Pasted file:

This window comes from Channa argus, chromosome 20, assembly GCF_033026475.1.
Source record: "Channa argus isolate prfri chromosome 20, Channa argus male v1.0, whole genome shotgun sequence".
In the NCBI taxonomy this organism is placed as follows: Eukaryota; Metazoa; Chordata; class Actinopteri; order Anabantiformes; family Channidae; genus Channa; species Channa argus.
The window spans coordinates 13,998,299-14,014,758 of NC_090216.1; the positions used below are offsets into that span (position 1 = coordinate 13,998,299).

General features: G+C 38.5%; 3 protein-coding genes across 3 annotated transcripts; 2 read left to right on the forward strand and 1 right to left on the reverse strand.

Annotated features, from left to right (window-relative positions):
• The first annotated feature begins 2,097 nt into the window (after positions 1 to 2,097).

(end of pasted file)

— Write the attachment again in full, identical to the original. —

This window comes from Channa argus, chromosome 20, assembly GCF_033026475.1.
Source record: "Channa argus isolate prfri chromosome 20, Channa argus male v1.0, whole genome shotgun sequence".
In the NCBI taxonomy this organism is placed as follows: Eukaryota; Metazoa; Chordata; class Actinopteri; order Anabantiformes; family Channidae; genus Channa; species Channa argus.
The window spans coordinates 13,998,299-14,014,758 of NC_090216.1; the positions used below are offsets into that span (position 1 = coordinate 13,998,299).

General features: G+C 38.5%; 3 protein-coding genes across 3 annotated transcripts; 2 read left to right on the forward strand and 1 right to left on the reverse strand.

Annotated features, from left to right (window-relative positions):
• The first annotated feature begins 2,097 nt into the window (after positions 1 to 2,097).